On picking up the map we immediately discounted everything south of the casino and Nelson Road, and decided to stick with the northern section of the course area. Our first plan was to head towards Sandy Bay, up onto Mt Nelson, north to Tolmans Hill, west towards the upper reservoir, then north into Waterworks, saving the easier running of West Hobart and North Hobart and back through Battery Point for the last part of our route. It looked like we could pick up a lot of high-point checkpoints early by doing that and then do some easier running later for more checkpoints at lower point scores.

It always seems worth planning a couple of completely different routes though, so we considered an alternative northern-first route, going as far as the domain, through the city to West Hobart, and back via South Hobart, Waterworks, Dynnyrne and Sandy Bay. Having considered the two possibilities, we decided it was better to take the easy northern section first and gather up as many points as we could quickly, then tackle the harder stuff later. Once we had made that decision we started planning our route in detail, trying to optimise the number of points we would score for time spent, knowing we could travel pretty quickly on flat ground.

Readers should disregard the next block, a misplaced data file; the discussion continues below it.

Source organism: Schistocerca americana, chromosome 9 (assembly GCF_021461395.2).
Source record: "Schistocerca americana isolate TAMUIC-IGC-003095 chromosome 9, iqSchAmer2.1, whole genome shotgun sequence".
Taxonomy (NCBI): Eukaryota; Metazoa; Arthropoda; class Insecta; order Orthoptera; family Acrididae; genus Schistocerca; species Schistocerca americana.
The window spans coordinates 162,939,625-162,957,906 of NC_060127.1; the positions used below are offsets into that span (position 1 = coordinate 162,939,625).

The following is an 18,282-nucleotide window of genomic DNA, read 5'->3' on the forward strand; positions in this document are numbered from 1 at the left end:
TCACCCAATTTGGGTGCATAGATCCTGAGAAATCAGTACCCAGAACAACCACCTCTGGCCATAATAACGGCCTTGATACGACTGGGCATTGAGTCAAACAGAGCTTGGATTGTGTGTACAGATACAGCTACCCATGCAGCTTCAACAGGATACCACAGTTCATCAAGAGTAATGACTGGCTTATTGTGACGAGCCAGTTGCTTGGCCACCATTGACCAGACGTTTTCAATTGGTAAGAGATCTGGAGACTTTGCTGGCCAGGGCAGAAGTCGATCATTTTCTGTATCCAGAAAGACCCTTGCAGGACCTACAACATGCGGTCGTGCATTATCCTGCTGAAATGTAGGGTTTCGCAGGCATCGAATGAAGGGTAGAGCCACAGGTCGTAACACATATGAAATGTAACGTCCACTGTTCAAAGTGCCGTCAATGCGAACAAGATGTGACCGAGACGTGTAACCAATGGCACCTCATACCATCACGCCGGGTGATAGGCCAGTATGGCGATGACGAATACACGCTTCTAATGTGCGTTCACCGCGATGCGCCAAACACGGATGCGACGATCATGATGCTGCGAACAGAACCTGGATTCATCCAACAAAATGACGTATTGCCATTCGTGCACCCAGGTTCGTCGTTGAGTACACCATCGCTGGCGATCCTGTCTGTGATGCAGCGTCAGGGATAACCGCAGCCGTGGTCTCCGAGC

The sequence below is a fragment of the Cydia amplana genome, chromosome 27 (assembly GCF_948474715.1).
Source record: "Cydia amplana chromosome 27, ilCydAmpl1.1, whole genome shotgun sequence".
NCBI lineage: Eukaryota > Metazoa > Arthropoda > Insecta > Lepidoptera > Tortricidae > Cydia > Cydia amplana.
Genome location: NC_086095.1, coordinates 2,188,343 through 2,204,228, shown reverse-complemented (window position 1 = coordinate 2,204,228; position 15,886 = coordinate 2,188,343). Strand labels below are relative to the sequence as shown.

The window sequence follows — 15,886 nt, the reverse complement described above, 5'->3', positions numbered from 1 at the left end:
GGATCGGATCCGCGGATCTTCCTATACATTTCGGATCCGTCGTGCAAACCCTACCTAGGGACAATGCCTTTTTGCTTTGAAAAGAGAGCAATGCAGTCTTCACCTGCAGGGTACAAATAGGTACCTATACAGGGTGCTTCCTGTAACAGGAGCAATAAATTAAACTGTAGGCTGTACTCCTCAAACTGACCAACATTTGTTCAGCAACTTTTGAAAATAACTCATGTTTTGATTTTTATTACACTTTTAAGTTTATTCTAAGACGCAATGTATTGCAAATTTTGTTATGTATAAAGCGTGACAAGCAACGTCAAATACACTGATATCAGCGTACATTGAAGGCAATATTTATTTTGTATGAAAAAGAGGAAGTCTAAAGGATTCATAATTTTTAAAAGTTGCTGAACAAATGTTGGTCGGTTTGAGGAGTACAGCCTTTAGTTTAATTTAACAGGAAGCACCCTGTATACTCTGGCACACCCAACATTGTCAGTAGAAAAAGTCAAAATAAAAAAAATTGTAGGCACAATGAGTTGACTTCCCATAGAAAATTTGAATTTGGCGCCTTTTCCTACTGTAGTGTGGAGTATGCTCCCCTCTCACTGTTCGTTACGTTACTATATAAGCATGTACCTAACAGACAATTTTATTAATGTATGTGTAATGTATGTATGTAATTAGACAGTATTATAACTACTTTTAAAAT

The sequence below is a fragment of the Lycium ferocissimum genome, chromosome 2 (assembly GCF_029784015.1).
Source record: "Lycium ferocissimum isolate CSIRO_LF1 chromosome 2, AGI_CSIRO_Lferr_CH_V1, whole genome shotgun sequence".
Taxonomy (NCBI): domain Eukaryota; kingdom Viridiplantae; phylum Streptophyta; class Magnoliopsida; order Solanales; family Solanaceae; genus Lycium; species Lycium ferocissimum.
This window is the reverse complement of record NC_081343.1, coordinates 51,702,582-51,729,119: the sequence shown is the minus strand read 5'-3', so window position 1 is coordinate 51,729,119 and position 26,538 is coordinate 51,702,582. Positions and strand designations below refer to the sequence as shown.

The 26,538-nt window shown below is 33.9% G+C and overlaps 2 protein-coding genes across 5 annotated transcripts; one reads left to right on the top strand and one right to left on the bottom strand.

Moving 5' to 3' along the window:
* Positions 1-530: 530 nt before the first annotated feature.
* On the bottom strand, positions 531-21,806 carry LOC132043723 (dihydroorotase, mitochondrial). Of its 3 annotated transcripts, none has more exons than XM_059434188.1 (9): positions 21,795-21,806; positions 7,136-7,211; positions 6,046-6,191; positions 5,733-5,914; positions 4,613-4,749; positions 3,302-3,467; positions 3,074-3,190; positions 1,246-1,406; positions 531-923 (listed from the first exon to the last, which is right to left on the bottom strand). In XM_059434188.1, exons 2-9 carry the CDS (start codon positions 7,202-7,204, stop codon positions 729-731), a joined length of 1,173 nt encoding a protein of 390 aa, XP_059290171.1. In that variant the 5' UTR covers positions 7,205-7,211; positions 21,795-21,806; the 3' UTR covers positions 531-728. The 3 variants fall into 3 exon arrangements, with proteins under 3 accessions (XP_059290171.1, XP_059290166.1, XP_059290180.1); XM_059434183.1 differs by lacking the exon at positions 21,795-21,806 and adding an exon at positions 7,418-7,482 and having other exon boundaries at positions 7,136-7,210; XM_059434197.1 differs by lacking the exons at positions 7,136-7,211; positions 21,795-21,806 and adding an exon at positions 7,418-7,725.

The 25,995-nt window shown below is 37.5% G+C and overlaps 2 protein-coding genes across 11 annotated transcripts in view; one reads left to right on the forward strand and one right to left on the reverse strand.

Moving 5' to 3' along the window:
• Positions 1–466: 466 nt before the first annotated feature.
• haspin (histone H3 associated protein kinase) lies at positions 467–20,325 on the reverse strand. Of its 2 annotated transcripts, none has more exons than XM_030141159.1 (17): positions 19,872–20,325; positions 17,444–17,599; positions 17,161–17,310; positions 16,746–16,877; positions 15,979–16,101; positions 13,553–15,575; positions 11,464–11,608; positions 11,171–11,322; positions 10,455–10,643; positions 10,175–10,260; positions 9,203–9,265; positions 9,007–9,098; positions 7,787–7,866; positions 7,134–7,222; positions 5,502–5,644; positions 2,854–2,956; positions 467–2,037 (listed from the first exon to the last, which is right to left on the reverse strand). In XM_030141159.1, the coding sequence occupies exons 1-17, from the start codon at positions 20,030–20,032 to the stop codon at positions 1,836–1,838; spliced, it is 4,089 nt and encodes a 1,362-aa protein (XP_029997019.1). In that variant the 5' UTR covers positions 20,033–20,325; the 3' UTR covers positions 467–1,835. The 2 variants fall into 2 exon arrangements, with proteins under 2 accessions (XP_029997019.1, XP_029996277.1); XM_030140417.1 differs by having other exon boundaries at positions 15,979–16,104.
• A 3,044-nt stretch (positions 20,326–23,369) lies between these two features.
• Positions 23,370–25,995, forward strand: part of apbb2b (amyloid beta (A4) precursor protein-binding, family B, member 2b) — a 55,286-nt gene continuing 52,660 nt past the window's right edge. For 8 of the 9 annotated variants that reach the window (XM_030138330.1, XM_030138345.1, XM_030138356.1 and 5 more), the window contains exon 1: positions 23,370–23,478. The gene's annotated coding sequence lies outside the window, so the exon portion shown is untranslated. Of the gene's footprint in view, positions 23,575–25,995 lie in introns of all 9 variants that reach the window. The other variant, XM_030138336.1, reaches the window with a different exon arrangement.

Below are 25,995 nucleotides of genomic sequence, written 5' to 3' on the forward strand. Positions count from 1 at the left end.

We had a pretty good idea of how far we could go in the three hours, but also acknowledged that we may not go quite as far as we planned. We were confident that we’d get to Waterworks comfortably and planned to make a decision then about how to return to Marieville Esplanade. Our ambitious option took in Tolmans Hill and Mt Nelson, returning to Marieville Esplanade through the uni. The more conservative route was out of Waterworks into Dynnyrne, picking up a few controls in Sandy Bay on the way to the finish.

Amazingly, all the way from the start to the finish we stuck almost exactly to our plan. Between checkpoints 93 and 99 – up out of South Hobart towards Huon Rd and the Waterworks – we made the decision not to take our ambitious Tolmans Hill option but to head into Sandy Bay instead. We executed the loop we had planned in Sandy Bay and as we headed through the Uni we realised we had plenty of time to run down to the Casino and back for checkpoint 71. We quickly headed down there, picked up 71, then up to 16 then finish.

It’s a while since we’ve done a rogaine together and we had a great time – thanks to all the course setters and organisers for another excellent event.


Bonus report from the 6 hour winners in the family and mixed categories by Sophie and Klaas Hartmann


Sophie’s Perspective:

We had an early start with dad nagging me to get out of bed at 6am. He was keen to make the most of our planning time and we were the first team to pick up our map. We used a pretty common planning strategy consisting of pins, a pinboard and some string but this time we had a bit more than that because dad had spent the days leading up to it gathering statistics and other stuff I don’t understand and making tables and graphs to work out elevation impacts and whether it’s worth it for an in and out control. This made planning too complicated and we ran out of time to do it all!